In stark contrast we see snow covered mountains with the Mountains of the Moon, also known as the Rwenzori mountains, which translates as “The Rainmaker”, showing large falling icicles, glaciers and meltwater, and other images of outstanding beauty such as flamingos in soda lakes, and a streak of rainbow colour on the horizon signalling thunder, rainfall and lightning, purple and orange skies, and the mist coloured orange from a sunset.

The shoebill is an odd-looking bird, it’s one of those birds where it’s easy to see the link between birds and dinosaurs. But more noteworthy than their appearance was the behaviour of the ones we saw. While the mother went to fetch water, the older, stronger chick bullied the younger weaker one. When the mother returned she was aware of what had happened, and when the younger one went to its mother for comfort… she goes to the older chick and feeds it, ignoring the younger one. Shoebills prefer to concentrate on raising one healthy chick, and the younger one was basically a spare in case the older didn’t make it. These documentaries frequently show that nature at times is very cruel, but even so that scene was a shock as to how downright callous and nasty it can be.

A migration of ten million fruit bats come to feast on fruit, and they in turn attract eagles which fly from miles to feed on the fruit bats. One particular eagle shows great foresight, not to mention impeccable timing as she only breeds once every couple of years, by choosing to nest there before the fruit has even blossomed. These creatures need to have their wits about them, like the tiny agama lizard thinking to feed from flies buzzing around dozing lions.

This episode was most memorable though for scenes with elephants. We get to see a fight between two mighty bull elephants who have been fighting for three days. Despite the long length, it appears relatively civilised, with one conceding defeat. But the real story was the severe drought in the Amboseli which meant elephants were having to feed on dried scraps of plants. Then there was probably the most poignant scene of the series. A mother elephant with a calf that has become too weak to even stand. The mother stayed with her calf as its life slips way even as the rest of the herd disappear from sight. It was very tragic and moving, and stuck a powerful emotional chord with many viewers. By the end, we were shown that rain had returned, and grass had began to grow again, and there was an elephant “baby boom”, with different herds of elephants coming together and a happy baby elephant chasing egrets. It all showed that life can be incredibly tough for these animals, but there is hope that it can get better.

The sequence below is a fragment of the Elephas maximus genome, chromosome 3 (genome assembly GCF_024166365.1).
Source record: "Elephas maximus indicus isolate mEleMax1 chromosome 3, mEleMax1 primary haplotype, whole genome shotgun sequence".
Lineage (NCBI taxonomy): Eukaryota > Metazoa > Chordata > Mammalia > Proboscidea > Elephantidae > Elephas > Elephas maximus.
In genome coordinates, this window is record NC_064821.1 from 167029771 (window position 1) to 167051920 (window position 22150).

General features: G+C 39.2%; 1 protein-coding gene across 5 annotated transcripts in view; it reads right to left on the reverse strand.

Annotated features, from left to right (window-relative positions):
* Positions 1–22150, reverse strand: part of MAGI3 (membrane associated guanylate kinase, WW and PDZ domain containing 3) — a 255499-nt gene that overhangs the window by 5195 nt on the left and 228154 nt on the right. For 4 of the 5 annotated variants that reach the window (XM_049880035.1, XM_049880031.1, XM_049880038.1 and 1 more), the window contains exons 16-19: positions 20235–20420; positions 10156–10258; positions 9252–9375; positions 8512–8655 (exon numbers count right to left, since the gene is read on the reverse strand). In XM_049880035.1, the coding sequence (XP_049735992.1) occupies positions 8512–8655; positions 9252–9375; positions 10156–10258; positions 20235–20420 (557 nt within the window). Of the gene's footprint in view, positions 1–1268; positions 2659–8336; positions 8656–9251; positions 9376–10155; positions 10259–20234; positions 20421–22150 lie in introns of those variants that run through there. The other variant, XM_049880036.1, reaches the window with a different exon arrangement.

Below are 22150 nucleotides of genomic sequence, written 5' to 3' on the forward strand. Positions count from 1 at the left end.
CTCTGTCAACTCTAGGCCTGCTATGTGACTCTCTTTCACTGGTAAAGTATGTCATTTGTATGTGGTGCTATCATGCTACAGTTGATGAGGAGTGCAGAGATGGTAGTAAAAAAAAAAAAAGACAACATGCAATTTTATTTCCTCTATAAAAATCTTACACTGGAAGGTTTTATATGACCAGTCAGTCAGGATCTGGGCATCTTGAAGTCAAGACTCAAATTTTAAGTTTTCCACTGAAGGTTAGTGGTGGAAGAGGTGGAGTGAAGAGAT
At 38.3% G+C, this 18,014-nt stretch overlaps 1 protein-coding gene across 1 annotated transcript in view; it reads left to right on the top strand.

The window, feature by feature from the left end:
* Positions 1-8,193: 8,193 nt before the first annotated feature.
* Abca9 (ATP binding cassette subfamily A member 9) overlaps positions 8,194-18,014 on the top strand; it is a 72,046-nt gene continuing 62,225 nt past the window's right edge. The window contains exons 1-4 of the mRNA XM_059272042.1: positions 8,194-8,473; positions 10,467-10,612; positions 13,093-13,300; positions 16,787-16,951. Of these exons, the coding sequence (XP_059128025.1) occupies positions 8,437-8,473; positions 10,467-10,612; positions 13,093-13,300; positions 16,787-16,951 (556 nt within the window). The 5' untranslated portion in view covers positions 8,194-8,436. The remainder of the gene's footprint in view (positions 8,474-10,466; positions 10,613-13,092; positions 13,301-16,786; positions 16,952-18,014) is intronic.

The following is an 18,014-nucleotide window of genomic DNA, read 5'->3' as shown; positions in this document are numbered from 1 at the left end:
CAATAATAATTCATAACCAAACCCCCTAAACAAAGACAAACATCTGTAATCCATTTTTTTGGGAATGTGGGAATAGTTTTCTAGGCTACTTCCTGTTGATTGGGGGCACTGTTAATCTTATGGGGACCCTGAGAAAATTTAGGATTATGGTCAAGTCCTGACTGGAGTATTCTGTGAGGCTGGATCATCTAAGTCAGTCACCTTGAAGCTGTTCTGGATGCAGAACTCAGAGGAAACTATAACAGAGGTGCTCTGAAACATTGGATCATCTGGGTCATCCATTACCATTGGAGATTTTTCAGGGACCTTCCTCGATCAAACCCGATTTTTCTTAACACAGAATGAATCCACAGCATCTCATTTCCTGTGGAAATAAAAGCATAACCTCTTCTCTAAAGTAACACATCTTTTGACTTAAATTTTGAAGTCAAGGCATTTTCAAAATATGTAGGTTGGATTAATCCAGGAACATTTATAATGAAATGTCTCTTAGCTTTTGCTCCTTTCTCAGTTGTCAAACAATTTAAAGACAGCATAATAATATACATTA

Episode three was Congo. Its forests were described as “the lungs of Africa”. The forest generates its own weather, in fact 95% of its own rainfall from the water vapour the trees release. We see this in action with thunder and lightning filling the sky. One of the most remarkable sights is the fungi which digest dead leaves, as some look astonishing, glowing luminous green because of the enzymes they use.

A chimpanzee uses tools by breaking a branch and using it to get honey in a bee’s nest hidden underneath a tree bark. While this shows a certain intelligence and resourcefulness in chimpanzees, you can’t help but feel a little sorry for the bees. For one thing, these particular bees are stingless so have no defence, for another, as the narration points out, the chimpanzee destroys something that took the bees years to build in only minutes.

Elephants here are also shown to have some ingenuity with an area called Dzanga Bai, which translates as “village of the elephants”. They cleared the forest area themselves and use it as a place meet up, many elephants coming from long distances to visit there. They are able to use their trunks as water jets to ‘mine’ salt.

Yet another rather unusual looking bird makes an appearance in this episode, picathartes, with their long blue legs and yellow head. Like many birds they mate for life and share parenting duties like incubation. They make mud nests and sort of bunny hop along the ground.

Bizarre as this may sound, the episode ends with the sight of a hippo in the surf of the Atlantic ocean and elephants, gorrilas and red river hogs going to relax on the beach.